AX: Before Saru on STAR TREK: DISCOVERY, you’ve played characters who’ve been in heavy makeup where you have gotten to speak, but I think Saru is the only one where you’ve been in heavy makeup, and you’ve gotten to speak, and you’ve had your own eyes, rather than big creature eyes, albeit you’re wearing contact lenses …
JONES: Yes and no. I think Billy Butcherson from HOCUS POCUS, that was all me, with my own eyes, and no contacts. So I’ve done many makeups where I speak and use my eyes. But not in such high-profile things. Those are often indies, or a TV guest role on a darker show, like the BUFFY Gentlemen, for instance. But I think Saru has the most dialogue I’ve ever had in my thirty-four-year-plus career. Now, after three seasons, he is the most filmed character I’ve ever been in, the most makeup applications for one character I’ve ever done. So he’s breaking all the records for me [laughs].
And the writers have done such a great job – when you have this much time with a character, you have the luxury of time to explore, and peel back the layers of that onion, and find out what lies beneath, what motivates this action, or that theory, or that belief, or that fear. We’ve gotten into Saru’s back story and found out more, I love the emotional being that he is.
AX: Does it help to be able to both talk and use your eyes as Saru? You seemed to be having a great time as Abe Sapien, and in HELLBOY II, you got to talk and sing, but you still couldn’t use your eyes.
JONES: Right. And the same thing with THE SHAPE OF WATER Amphibian Man. Those eyes were plastered into the makeup mask and then inflated for movement in post-production with CG. That’s when a really good CG artist can work in concert with you, and take their cues for what the eyes should do based on your delivery, and based on your posturing, in the moment it’s happening with the other actor. So it can work very well. But I really have enjoyed having control of my own eyes as Saru.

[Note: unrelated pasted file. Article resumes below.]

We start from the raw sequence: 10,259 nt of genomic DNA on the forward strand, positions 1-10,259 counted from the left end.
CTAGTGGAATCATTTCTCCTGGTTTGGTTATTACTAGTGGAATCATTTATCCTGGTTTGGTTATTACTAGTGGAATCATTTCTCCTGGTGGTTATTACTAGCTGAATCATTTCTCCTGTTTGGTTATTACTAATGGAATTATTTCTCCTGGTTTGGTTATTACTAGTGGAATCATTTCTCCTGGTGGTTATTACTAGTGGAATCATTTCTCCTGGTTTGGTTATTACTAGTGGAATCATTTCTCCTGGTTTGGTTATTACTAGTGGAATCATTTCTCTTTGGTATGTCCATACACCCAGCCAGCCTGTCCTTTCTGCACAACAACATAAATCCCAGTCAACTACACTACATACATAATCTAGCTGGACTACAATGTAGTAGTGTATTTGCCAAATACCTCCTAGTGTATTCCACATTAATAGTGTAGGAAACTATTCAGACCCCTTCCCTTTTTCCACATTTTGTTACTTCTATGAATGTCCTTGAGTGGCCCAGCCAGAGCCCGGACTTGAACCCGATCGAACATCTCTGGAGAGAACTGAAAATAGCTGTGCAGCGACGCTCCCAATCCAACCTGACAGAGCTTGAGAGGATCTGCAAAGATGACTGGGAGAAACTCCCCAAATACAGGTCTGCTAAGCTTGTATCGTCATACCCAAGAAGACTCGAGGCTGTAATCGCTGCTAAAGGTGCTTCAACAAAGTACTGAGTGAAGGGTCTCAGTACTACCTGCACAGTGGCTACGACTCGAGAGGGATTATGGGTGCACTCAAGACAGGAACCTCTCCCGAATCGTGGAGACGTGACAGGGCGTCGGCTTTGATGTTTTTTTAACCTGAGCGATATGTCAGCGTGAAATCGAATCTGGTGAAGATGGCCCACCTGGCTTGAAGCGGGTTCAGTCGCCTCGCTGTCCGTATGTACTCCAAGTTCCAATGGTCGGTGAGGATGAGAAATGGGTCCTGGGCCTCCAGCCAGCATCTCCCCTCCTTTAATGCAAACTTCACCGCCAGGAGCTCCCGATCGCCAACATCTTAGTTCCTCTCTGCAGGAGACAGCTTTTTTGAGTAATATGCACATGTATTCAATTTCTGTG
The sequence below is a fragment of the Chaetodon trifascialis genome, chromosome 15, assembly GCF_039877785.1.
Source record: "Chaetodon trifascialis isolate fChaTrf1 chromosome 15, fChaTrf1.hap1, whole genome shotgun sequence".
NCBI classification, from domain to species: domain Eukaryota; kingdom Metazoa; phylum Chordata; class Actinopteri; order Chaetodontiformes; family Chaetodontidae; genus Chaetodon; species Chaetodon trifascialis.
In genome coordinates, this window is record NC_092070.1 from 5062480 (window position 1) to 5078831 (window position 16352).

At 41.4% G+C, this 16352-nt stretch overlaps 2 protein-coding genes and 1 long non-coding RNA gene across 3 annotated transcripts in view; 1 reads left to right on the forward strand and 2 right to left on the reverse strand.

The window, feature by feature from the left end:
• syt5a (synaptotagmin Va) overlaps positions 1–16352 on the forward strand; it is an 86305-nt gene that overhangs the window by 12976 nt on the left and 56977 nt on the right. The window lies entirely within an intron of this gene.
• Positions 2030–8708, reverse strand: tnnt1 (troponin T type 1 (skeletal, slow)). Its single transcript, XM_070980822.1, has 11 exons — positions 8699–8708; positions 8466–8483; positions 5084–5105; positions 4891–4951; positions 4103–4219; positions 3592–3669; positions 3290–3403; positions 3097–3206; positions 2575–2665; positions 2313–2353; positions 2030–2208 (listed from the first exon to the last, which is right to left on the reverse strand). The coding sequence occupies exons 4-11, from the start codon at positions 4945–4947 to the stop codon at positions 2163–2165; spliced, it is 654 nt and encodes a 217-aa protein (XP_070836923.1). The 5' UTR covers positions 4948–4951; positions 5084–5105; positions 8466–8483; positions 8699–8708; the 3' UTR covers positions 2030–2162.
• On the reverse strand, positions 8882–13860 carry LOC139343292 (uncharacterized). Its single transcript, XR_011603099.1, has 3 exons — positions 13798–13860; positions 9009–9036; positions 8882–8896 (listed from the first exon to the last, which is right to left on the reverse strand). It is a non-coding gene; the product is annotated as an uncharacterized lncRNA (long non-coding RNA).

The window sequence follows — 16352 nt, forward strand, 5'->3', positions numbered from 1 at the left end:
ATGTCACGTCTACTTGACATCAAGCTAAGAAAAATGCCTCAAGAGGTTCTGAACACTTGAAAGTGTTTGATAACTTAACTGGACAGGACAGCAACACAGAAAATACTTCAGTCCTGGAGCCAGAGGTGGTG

The early designs for Saru, which we did one makeup test for, had ten eyes, and this really huge head that had two crests on the top of it, a side to side sort of thing. And they said, “It’s going to have to be all manipulated and given life in post-production in CG.”
AX: And production decided, “Thank you, we’d rather spend the money on another spaceship”?
JONES: Well, that was it, exactly. Every time I was on film, that would have been thousands upon thousands of dollars every blink, right? So, yeah. Also, Saru was going to be a very integral part of this crew, and a part of this Starfleet family, so lots of those chosen family issues come up, lots of human things that happen between people, feelings involved and all that. Especially all those moments that I have with Michael Burnham. And eye to eye connection is key in those moments, to actually feel something between the characters. Ten eyeballs, nobody knows where to look. So Neville Page, the designer, called me himself after that makeup test to say they wanted to pitch to the network a redesign, and what do I think about that? I said, “Oh, gosh, Neville, I would love you for that.” A, it would be more comfortable, because that huge head required a helmet inside the makeup build that kind of slid onto my head. He wanted to see more Dougie personality. And the network actually agreed on all counts. It would be more cost-efficient, and more personality, more connection. So that’s the redesign you see today, that I’m very grateful for, because those episodes where I was dying, or where I liberate my people, and all that, that would have been a completely different feel.
AX: How would you describe Saru’s personality, and how much do you think it’s changed as a result of experience, and/or the Vaharai, which is the biological process when his ganglia dropped off and he lost his fear reflex?